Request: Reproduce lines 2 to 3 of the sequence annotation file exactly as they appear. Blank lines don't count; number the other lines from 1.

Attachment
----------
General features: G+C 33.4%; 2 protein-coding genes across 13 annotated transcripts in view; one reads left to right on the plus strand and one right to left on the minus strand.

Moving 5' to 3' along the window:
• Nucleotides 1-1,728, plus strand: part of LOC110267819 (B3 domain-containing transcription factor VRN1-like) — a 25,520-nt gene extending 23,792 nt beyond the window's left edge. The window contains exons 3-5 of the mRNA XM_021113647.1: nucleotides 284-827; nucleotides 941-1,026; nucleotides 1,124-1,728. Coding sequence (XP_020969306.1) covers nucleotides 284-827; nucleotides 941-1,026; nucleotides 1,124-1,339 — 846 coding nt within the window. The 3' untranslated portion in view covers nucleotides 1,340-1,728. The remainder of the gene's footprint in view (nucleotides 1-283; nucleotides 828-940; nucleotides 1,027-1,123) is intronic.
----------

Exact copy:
Moving 5' to 3' along the window:
• Nucleotides 1-1,728, plus strand: part of LOC110267819 (B3 domain-containing transcription factor VRN1-like) — a 25,520-nt gene extending 23,792 nt beyond the window's left edge. The window contains exons 3-5 of the mRNA XM_021113647.1: nucleotides 284-827; nucleotides 941-1,026; nucleotides 1,124-1,728. Coding sequence (XP_020969306.1) covers nucleotides 284-827; nucleotides 941-1,026; nucleotides 1,124-1,339 — 846 coding nt within the window. The 3' untranslated portion in view covers nucleotides 1,340-1,728. The remainder of the gene's footprint in view (nucleotides 1-283; nucleotides 828-940; nucleotides 1,027-1,123) is intronic.